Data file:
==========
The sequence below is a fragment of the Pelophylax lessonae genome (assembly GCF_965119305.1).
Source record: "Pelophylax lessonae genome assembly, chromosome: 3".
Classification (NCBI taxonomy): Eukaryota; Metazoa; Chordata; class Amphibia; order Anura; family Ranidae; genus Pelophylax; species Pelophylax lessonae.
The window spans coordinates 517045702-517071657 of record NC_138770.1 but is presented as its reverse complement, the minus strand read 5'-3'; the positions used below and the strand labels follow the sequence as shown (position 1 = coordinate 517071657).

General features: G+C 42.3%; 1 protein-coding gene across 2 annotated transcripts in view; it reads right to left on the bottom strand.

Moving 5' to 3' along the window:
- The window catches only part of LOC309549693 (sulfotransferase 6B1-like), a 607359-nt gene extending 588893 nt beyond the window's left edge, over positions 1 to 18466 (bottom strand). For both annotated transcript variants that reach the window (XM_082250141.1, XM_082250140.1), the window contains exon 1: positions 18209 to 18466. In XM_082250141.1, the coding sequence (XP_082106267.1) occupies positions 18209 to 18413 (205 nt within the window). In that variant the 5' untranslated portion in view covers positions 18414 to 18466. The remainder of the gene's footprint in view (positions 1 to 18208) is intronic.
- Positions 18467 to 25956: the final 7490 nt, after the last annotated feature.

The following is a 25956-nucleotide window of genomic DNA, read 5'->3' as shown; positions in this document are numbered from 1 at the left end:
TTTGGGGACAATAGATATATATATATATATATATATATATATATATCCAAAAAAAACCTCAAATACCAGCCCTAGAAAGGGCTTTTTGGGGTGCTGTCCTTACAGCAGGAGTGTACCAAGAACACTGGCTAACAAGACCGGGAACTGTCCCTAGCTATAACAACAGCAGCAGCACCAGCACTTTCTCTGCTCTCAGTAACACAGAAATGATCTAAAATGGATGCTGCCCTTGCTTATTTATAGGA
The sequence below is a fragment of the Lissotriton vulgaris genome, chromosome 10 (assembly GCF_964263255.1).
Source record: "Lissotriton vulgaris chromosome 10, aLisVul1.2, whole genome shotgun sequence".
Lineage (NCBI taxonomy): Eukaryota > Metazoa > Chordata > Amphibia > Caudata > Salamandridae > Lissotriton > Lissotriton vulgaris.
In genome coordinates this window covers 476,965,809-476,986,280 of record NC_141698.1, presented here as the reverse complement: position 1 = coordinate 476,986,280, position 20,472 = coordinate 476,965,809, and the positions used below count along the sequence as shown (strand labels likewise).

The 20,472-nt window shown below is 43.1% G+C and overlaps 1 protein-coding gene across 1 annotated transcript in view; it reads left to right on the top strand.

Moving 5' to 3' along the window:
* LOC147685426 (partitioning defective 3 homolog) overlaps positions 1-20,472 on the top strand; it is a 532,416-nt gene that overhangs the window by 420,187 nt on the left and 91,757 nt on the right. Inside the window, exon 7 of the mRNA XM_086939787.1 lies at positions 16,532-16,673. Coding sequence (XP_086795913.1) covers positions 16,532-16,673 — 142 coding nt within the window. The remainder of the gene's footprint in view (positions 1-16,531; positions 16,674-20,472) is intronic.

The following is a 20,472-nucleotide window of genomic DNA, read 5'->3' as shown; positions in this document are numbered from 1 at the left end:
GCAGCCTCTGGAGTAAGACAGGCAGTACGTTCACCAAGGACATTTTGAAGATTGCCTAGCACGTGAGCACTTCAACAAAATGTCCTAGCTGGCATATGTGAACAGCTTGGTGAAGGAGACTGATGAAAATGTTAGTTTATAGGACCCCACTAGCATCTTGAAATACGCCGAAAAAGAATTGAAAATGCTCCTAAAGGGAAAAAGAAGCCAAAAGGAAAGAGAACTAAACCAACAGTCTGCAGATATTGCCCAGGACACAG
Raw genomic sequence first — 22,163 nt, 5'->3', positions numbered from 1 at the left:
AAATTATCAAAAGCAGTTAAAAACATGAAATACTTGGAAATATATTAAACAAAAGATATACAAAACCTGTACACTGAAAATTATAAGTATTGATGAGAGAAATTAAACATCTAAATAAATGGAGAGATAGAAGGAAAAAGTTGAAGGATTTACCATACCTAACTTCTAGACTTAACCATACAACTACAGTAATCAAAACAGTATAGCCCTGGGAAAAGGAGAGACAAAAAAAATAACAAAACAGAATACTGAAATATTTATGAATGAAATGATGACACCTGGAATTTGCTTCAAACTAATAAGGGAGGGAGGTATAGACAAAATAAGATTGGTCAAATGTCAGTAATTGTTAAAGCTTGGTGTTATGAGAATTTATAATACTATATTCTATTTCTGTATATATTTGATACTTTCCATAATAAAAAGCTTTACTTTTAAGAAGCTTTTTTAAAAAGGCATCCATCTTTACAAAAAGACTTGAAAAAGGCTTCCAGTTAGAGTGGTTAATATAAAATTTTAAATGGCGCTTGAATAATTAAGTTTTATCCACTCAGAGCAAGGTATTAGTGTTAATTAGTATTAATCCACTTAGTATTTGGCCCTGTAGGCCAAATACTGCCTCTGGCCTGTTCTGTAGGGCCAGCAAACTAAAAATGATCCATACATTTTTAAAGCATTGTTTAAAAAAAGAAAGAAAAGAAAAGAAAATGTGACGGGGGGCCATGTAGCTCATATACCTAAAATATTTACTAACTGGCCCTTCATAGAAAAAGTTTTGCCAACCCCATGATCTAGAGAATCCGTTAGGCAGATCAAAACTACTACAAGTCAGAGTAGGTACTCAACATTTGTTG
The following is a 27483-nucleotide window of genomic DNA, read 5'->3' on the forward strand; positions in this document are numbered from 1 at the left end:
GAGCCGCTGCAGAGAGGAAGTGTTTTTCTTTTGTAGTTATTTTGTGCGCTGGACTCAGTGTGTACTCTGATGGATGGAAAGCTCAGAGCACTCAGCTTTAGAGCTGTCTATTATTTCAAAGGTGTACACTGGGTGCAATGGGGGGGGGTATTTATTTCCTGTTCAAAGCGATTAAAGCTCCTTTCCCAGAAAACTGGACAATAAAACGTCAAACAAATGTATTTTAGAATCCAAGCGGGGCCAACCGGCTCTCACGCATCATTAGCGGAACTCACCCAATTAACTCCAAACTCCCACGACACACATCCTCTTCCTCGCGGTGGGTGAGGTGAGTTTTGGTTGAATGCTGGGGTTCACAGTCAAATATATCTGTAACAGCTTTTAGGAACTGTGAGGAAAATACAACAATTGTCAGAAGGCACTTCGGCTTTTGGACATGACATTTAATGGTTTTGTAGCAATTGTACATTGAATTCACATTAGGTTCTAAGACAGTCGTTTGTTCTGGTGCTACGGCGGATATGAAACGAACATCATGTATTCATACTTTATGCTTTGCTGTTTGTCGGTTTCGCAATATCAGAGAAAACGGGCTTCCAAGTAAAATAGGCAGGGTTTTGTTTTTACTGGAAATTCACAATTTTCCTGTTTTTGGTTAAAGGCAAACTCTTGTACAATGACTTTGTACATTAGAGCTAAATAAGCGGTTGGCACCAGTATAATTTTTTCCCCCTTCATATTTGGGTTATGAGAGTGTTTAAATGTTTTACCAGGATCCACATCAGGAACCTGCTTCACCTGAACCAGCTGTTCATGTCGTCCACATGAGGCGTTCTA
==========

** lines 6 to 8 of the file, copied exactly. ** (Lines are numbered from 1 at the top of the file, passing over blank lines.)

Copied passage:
Moving 5' to 3' along the window:
- The window catches only part of LOC309549693 (sulfotransferase 6B1-like), a 607359-nt gene extending 588893 nt beyond the window's left edge, over positions 1 to 18466 (bottom strand). For both annotated transcript variants that reach the window (XM_082250141.1, XM_082250140.1), the window contains exon 1: positions 18209 to 18466. In XM_082250141.1, the coding sequence (XP_082106267.1) occupies positions 18209 to 18413 (205 nt within the window). In that variant the 5' untranslated portion in view covers positions 18414 to 18466. The remainder of the gene's footprint in view (positions 1 to 18208) is intronic.
- Positions 18467 to 25956: the final 7490 nt, after the last annotated feature.